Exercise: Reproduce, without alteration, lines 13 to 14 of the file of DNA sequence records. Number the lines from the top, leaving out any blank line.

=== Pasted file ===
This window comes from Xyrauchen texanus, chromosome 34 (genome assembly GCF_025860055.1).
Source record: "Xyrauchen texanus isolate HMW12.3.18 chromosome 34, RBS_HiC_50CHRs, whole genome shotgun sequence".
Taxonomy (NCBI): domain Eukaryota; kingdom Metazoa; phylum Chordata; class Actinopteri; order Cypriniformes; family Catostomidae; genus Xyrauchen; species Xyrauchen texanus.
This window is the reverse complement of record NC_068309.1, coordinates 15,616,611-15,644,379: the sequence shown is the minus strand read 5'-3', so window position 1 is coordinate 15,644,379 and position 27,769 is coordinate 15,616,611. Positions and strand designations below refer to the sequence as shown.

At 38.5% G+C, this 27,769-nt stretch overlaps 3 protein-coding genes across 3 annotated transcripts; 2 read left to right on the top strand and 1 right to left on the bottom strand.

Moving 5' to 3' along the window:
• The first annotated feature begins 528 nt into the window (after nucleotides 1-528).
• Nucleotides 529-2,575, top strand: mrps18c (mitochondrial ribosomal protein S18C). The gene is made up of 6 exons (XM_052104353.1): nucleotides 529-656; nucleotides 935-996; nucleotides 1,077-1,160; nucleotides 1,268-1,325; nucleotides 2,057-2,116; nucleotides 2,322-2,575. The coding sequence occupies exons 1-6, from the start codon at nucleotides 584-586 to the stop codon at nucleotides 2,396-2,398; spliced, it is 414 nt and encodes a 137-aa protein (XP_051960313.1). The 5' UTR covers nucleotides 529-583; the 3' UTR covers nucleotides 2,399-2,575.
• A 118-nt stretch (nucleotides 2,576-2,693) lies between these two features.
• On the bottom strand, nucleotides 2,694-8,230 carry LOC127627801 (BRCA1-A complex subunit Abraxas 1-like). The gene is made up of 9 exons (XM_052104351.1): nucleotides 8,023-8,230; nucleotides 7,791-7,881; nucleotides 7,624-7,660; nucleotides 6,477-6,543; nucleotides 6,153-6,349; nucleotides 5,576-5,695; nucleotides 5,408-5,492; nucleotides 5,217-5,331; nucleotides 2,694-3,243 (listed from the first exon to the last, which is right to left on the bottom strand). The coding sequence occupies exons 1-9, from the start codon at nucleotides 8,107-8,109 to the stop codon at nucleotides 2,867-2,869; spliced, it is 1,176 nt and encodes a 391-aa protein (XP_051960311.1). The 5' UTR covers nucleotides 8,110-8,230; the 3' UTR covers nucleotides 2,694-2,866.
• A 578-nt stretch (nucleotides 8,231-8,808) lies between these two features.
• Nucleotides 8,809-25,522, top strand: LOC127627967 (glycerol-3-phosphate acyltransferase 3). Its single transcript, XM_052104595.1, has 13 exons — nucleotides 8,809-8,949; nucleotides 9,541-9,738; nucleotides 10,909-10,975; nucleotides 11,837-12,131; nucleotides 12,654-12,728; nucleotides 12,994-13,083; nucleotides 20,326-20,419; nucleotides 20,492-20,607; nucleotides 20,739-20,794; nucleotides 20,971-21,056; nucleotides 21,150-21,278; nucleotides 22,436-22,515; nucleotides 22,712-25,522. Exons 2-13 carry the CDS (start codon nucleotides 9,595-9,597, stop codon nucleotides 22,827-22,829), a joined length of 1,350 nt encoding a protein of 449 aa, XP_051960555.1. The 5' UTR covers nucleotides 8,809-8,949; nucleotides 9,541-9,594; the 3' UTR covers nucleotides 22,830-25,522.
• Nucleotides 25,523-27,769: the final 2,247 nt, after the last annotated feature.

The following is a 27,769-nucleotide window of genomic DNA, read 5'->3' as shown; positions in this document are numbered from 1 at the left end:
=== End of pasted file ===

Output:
• Nucleotides 25,523-27,769: the final 2,247 nt, after the last annotated feature.

The following is a 27,769-nucleotide window of genomic DNA, read 5'->3' as shown; positions in this document are numbered from 1 at the left end: